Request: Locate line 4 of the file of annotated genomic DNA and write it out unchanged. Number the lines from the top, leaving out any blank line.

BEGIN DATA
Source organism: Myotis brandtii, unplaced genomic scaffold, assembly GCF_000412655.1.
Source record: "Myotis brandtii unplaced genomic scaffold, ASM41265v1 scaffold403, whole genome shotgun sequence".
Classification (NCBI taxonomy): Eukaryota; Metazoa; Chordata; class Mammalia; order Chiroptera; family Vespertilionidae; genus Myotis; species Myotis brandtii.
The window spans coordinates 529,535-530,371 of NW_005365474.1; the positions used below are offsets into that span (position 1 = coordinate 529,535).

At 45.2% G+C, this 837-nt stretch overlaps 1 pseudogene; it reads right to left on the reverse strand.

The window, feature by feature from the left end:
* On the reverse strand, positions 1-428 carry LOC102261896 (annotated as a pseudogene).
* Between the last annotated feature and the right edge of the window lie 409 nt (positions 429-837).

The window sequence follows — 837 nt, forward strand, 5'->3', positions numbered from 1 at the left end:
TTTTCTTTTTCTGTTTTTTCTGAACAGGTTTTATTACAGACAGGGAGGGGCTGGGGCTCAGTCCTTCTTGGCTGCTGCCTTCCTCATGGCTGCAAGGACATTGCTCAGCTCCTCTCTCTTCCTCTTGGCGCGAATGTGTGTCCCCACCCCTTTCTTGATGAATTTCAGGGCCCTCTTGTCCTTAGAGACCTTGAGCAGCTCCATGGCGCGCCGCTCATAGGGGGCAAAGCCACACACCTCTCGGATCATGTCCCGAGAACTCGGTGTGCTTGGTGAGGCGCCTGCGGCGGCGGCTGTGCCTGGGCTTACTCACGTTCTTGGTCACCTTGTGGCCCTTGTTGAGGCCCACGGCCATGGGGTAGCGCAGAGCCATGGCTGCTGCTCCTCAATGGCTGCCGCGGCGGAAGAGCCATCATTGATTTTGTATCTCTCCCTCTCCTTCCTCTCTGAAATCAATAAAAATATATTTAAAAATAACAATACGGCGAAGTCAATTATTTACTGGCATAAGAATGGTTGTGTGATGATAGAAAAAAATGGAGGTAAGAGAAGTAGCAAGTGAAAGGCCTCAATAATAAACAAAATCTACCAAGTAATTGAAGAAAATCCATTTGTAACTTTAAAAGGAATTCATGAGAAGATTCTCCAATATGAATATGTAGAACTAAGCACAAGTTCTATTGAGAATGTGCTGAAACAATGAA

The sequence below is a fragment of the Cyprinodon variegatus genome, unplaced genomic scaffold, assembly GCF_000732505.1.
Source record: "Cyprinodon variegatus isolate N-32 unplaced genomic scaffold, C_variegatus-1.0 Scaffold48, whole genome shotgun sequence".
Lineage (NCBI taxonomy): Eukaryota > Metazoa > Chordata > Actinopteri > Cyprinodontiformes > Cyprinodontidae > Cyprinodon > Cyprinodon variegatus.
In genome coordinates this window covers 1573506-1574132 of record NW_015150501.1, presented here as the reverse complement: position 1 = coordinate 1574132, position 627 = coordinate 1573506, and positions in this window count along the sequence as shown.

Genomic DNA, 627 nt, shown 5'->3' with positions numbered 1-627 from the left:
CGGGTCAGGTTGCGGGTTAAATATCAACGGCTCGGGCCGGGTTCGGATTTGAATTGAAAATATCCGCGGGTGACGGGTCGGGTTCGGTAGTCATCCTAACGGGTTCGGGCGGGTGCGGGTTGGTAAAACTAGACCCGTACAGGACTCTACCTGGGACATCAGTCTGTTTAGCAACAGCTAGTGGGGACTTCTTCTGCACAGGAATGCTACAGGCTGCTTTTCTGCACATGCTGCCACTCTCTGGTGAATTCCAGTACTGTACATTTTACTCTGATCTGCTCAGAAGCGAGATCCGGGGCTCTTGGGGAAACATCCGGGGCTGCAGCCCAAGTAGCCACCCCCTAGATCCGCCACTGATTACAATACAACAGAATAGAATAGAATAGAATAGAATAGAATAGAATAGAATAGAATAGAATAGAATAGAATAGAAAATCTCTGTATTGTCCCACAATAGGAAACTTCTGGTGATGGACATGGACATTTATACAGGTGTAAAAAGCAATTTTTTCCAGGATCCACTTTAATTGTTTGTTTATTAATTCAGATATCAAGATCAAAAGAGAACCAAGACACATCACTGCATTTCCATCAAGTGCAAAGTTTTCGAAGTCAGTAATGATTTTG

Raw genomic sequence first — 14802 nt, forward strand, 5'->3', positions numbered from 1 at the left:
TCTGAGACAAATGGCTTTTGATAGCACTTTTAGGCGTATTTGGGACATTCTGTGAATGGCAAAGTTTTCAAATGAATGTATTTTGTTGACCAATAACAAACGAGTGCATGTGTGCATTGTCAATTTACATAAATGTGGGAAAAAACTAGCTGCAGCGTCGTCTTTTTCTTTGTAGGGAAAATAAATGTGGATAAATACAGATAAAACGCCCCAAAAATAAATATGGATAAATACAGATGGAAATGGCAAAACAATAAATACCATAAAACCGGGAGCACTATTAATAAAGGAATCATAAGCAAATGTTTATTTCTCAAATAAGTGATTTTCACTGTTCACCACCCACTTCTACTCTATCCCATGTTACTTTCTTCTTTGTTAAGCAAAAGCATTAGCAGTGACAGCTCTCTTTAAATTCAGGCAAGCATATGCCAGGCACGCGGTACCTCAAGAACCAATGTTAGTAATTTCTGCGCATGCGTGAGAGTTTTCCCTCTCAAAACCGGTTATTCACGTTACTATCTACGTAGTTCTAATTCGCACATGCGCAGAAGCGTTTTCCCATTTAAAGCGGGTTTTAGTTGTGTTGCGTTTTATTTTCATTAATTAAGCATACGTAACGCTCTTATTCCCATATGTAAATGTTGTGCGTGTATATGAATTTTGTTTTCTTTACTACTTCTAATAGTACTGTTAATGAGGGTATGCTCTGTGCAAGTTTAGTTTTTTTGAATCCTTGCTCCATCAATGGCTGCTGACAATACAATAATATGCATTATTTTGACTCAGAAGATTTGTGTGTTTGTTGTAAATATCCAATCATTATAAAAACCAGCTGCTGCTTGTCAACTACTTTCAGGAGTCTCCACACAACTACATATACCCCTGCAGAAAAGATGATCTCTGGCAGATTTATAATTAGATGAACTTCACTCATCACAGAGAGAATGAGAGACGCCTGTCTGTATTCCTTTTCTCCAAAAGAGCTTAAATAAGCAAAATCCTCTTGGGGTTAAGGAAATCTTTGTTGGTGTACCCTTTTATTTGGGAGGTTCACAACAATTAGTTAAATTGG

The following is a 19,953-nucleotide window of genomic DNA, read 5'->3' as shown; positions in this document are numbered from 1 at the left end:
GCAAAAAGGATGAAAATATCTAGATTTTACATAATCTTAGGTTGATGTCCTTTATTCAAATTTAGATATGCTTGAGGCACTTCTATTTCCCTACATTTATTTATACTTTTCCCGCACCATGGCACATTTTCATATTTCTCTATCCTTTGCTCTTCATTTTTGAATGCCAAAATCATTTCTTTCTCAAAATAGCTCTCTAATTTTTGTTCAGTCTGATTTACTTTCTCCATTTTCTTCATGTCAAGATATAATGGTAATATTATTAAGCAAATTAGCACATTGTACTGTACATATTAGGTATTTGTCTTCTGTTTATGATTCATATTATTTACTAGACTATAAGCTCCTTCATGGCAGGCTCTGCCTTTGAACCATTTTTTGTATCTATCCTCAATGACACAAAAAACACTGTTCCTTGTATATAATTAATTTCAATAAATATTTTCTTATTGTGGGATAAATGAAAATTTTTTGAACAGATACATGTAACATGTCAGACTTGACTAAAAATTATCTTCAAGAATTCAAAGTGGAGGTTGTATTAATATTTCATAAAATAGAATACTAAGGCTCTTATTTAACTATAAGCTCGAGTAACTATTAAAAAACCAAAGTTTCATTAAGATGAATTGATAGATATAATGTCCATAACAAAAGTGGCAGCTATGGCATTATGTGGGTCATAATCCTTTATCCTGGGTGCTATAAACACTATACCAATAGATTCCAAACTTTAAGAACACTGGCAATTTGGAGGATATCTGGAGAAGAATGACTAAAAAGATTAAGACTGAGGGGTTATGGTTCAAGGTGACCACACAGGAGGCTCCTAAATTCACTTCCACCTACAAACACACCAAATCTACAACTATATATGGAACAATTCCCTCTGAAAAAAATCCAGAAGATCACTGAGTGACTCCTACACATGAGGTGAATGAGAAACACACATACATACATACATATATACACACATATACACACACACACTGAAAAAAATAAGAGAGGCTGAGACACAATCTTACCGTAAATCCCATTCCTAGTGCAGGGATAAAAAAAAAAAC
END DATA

The window spans coordinates 529,535-530,371 of NW_005365474.1; the positions used below are offsets into that span (position 1 = coordinate 529,535).